China to block Canadian beef as BSE probe continues

(Canada Beef Inc. photo)

China has set up “temporary trade restrictions” on Canadian beef and beef products in the wake of Canada’s first case of BSE in a domestic cow since 2011, federal officials report.

Born in 2009 and confirmed with BSE Feb. 11, the latest case — Canada’s 19th since its first such finding in 2003 — has led China and a handful of other importing countries to re-impose restrictions on Canadian beef, pending further information on the animal and how it may have picked up the brain-wasting disease.

Officials with the Canadian Food Inspection Agency (CFIA) and Agriculture and Agri-Food Canada (AAFC) said on a conference call Friday afternoon they’d been informed that morning of China’s decision.

China in 2014 bought about $40 million worth of Canadian beef, or about two per cent of the total value of Canada’s beef exports, AAFC said.

The ag department said it’s now in contact with Chinese officials to learn more about the exact scope of China’s new ban.

China had shut its ports to Canadian beef following the first BSE case in 2003, but agreed in 2010 to again allow the Canadian product, making Canada the first BSE-affected country ever to export beef to China.

China’s announcement comes as CFIA officials continue their traceback and traceout of Case 19’s birth and feed cohorts.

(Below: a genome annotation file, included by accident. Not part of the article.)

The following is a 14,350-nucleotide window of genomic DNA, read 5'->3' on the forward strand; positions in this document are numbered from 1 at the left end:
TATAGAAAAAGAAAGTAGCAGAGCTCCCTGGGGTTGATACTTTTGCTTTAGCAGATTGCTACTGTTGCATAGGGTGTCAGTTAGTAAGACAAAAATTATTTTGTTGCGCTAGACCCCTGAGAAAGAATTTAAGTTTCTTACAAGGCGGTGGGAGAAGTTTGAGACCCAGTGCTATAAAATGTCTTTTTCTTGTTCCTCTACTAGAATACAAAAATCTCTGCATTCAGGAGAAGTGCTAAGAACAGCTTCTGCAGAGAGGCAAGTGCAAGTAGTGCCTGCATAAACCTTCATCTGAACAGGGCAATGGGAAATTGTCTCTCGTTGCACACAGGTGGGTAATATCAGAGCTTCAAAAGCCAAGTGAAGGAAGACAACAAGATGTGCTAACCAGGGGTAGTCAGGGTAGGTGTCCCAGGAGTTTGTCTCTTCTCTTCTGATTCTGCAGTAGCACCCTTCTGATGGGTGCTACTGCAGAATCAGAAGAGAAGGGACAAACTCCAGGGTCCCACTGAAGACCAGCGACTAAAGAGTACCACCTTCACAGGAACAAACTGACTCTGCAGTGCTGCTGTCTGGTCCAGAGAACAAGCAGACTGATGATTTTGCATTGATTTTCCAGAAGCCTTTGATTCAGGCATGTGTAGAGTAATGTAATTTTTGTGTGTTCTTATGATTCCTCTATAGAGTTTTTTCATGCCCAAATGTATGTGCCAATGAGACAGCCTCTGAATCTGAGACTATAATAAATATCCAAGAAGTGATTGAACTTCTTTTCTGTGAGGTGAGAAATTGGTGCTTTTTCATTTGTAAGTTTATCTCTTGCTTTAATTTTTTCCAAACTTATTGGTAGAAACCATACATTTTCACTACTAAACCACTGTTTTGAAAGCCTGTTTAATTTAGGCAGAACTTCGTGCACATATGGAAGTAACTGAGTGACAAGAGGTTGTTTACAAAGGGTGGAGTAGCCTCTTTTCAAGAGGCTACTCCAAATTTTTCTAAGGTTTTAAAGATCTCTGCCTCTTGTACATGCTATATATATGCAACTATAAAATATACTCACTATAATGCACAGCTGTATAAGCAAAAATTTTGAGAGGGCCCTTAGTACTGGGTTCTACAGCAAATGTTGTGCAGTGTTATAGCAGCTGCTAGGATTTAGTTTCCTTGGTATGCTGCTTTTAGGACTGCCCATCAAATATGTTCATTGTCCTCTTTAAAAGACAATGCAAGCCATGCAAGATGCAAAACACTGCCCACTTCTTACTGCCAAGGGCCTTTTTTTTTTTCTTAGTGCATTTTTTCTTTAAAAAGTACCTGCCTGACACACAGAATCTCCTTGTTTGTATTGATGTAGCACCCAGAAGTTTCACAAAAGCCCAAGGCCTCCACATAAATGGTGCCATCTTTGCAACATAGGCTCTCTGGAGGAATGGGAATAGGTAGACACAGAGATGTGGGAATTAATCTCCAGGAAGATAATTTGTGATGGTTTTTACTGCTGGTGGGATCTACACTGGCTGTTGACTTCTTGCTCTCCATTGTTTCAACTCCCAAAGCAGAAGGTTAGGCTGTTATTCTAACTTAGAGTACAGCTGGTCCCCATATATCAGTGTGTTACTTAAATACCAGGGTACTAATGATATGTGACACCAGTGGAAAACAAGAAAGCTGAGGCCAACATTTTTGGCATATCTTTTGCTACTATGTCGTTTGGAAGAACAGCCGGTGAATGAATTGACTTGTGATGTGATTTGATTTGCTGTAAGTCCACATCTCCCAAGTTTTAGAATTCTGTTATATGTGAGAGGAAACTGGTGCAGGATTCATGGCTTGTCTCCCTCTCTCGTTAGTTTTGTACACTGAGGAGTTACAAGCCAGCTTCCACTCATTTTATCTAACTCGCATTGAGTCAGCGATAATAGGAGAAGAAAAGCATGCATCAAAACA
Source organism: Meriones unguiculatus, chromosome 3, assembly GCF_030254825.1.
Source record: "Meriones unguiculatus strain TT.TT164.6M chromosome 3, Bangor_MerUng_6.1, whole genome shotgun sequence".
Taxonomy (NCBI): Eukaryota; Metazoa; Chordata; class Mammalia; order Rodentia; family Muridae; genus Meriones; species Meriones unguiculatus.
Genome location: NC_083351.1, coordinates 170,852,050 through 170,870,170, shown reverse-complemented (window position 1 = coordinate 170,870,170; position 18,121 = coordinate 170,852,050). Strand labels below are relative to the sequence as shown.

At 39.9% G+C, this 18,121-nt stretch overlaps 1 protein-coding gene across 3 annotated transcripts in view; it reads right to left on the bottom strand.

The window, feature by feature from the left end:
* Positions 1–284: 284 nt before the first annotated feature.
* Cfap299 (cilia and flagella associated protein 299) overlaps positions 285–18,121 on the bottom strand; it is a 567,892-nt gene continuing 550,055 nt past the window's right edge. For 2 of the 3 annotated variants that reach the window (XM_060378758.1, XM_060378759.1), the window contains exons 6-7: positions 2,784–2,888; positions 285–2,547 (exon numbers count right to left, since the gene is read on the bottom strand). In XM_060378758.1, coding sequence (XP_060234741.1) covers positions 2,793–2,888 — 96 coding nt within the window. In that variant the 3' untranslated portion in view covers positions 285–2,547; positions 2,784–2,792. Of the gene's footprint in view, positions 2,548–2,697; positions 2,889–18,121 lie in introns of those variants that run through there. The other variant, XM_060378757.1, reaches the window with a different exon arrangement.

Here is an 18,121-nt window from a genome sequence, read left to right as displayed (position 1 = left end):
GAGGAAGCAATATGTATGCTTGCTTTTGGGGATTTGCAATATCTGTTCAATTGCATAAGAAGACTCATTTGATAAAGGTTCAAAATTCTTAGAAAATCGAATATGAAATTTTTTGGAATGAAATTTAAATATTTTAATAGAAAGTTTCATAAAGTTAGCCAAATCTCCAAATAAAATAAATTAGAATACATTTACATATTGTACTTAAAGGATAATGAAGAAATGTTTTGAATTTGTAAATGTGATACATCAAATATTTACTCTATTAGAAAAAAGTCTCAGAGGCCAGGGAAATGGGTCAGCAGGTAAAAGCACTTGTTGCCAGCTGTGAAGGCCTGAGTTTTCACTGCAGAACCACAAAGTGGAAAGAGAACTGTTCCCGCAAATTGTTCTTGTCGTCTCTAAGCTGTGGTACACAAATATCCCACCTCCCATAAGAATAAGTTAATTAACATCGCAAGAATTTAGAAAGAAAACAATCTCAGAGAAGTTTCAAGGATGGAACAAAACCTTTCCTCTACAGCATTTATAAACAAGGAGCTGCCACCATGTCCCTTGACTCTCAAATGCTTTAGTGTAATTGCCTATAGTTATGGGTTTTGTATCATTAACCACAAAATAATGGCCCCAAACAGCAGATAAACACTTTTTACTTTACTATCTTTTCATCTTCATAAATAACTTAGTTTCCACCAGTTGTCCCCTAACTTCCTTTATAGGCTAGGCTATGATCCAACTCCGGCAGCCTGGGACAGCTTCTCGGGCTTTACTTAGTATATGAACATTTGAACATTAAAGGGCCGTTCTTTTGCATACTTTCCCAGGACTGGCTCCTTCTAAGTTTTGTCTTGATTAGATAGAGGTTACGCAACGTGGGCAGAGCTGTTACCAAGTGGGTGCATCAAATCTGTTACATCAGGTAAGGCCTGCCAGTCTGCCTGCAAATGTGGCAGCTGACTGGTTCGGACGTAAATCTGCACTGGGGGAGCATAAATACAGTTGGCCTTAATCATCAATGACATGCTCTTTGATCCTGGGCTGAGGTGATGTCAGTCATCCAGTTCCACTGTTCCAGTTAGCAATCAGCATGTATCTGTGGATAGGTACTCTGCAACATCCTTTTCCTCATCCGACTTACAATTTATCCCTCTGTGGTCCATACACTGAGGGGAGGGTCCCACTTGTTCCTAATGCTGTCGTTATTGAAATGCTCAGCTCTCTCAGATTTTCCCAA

The birth cohort — animals born on the farm in either 2008, Case 19’s birth year of 2009, or 2010 — includes an estimated 750 animals. The feed cohort, however, is expected to be far larger.

Same farm

That’s partly because CFIA has now also confirmed Case 19 was born on the same northern Alberta farm as Case 17, a cow born in 2004 and confirmed with BSE in 2010.

Thus, the agency said, it now plans to search out any surviving cattle fed on the farm in between the two cases.

Dr. Harpreet Kochhar, Canada’s chief veterinary officer, said on Friday’s call that the agency in 2010 did a “very thorough analysis” of Case 17’s birth and feed cohorts, but its investigation concluded there was no one specific cause that could be identified.

One possible cause, he said, was cross-contamination of feed, if Case 17 had been exposed to feed that wasn’t meant to be fed to ruminants, processed before Canada’s enhanced feed ban took effect in 2007.

The 2007 enhanced ban outlawed the use of any specified risk materials — the tissues in animals known to harbour the misfolded proteins connected to BSE — in livestock feed, pet food or fertilizer.

Because Case 19 was born after the ban took effect, Paul Mayers, CFIA’s vice-president for policy and programs, said Friday the fact that Cases 17 and 19 were born on the same farm is so far the only known link between the two.

Dr. Martine Dubuc, CFIA’s vice-president for science, noted this marks the first time two Canadian cases of BSE were seen from the same birth farm.

Since Feb. 13, other countries suspending Canadian beef and/or beef products in the wake of Case 19’s discovery include South Korea, Taiwan, Indonesia, Peru and Belarus.

The federal government this week passed Bill C-18, the Agricultural Growth Act, saying it offers amendments to the federal Feeds Act and Health of Animals Act that provide “further regulatory tools” for CFIA’s use in BSE-related situations involving livestock feed. — Network


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Editor, Daily News

Dave Bedard

Editor, Daily News, Glacier FarmMedia Network. A Saskatchewan transplant in Winnipeg.


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